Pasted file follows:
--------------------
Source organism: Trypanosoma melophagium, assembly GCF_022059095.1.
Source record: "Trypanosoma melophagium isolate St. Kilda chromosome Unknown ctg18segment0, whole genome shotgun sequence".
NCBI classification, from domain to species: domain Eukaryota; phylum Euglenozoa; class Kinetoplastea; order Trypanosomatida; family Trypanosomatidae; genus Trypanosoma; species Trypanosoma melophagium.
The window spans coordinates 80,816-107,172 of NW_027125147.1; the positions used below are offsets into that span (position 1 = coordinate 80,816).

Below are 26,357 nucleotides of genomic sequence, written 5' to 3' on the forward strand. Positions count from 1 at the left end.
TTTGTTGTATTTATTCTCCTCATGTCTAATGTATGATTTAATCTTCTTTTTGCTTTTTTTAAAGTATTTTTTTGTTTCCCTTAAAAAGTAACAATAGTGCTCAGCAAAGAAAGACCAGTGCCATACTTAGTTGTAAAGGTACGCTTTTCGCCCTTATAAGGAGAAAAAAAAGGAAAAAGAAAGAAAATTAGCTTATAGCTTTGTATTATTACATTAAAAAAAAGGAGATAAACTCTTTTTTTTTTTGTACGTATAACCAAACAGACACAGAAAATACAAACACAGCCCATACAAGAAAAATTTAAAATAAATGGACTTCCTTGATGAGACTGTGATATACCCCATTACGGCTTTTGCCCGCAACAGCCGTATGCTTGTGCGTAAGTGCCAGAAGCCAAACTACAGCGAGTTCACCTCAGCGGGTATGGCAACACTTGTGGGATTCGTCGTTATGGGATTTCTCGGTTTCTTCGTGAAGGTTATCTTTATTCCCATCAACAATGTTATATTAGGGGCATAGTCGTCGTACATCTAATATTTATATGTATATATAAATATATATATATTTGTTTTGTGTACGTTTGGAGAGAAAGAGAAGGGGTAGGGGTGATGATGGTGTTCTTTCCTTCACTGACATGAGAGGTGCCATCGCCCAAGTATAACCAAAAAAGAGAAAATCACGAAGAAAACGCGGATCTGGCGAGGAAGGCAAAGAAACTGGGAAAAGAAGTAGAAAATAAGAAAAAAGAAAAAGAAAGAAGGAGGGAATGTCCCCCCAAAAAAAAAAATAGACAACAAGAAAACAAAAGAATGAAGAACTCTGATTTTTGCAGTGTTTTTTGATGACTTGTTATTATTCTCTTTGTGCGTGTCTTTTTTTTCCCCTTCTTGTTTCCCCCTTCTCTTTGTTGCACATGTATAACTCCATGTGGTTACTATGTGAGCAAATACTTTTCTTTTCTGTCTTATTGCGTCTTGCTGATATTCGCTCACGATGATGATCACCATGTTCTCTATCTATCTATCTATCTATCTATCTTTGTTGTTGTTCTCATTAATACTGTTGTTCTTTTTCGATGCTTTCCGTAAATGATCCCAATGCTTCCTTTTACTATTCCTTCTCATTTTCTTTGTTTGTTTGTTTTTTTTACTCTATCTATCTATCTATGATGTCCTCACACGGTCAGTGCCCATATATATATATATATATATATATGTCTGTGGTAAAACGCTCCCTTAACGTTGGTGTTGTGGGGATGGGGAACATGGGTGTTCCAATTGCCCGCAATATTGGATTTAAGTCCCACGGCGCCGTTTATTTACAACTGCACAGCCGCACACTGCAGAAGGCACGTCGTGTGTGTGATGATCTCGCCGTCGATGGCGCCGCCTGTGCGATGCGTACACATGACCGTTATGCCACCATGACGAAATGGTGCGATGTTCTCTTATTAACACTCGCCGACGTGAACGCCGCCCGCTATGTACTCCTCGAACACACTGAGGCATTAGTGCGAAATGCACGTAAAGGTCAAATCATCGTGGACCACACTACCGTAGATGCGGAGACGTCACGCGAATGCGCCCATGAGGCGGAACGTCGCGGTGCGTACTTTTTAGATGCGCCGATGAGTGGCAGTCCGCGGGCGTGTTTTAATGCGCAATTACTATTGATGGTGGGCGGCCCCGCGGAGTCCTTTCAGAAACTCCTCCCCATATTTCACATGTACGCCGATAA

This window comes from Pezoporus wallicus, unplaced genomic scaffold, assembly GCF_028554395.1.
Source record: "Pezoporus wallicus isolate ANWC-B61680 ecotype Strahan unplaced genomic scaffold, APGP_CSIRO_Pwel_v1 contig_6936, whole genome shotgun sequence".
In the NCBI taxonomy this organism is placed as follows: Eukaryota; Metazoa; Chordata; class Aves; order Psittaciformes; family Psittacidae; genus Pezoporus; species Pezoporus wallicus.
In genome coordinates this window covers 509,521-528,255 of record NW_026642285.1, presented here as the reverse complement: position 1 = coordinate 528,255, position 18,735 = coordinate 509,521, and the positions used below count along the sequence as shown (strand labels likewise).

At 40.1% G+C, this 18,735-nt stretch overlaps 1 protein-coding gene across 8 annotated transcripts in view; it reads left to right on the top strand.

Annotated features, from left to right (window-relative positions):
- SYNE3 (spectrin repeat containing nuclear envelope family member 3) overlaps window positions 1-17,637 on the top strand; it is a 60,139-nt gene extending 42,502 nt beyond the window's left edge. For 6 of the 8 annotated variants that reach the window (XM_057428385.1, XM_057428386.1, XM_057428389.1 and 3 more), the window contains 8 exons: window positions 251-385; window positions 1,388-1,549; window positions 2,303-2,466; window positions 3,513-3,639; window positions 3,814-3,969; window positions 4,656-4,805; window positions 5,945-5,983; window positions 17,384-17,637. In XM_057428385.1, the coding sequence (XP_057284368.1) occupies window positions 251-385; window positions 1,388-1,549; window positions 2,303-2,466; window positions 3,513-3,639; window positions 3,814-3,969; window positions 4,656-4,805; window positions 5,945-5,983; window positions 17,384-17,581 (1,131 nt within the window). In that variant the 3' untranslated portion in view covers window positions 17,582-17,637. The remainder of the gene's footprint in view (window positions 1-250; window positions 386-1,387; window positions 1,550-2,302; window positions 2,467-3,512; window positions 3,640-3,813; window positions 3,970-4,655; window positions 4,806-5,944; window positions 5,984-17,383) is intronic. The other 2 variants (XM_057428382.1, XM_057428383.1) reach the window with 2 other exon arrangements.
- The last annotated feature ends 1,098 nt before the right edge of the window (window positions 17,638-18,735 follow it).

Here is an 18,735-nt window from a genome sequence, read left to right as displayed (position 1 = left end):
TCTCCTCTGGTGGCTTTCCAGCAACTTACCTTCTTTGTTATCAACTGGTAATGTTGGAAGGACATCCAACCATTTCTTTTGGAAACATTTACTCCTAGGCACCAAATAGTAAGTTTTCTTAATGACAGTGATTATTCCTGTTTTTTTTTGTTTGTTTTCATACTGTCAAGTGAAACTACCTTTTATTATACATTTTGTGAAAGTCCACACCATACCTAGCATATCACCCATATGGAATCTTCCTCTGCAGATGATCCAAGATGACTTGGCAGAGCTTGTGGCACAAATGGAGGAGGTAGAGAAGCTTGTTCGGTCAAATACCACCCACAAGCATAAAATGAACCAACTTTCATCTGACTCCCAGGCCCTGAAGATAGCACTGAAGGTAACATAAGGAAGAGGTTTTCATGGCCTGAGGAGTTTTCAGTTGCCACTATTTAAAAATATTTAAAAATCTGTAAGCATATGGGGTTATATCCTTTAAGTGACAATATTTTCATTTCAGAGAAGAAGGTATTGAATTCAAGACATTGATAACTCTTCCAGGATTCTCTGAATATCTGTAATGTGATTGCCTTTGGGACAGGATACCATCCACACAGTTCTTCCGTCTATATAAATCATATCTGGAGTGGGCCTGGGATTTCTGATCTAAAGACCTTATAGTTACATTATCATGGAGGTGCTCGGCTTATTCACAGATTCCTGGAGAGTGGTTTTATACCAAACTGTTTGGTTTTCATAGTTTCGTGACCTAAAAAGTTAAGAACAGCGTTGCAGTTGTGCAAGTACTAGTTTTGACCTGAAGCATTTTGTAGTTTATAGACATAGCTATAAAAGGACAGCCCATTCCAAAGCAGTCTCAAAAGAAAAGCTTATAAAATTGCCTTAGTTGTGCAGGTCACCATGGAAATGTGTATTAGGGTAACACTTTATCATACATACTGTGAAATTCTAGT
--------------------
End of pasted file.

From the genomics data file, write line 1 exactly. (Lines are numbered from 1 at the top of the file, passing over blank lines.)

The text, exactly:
Source organism: Trypanosoma melophagium, assembly GCF_022059095.1.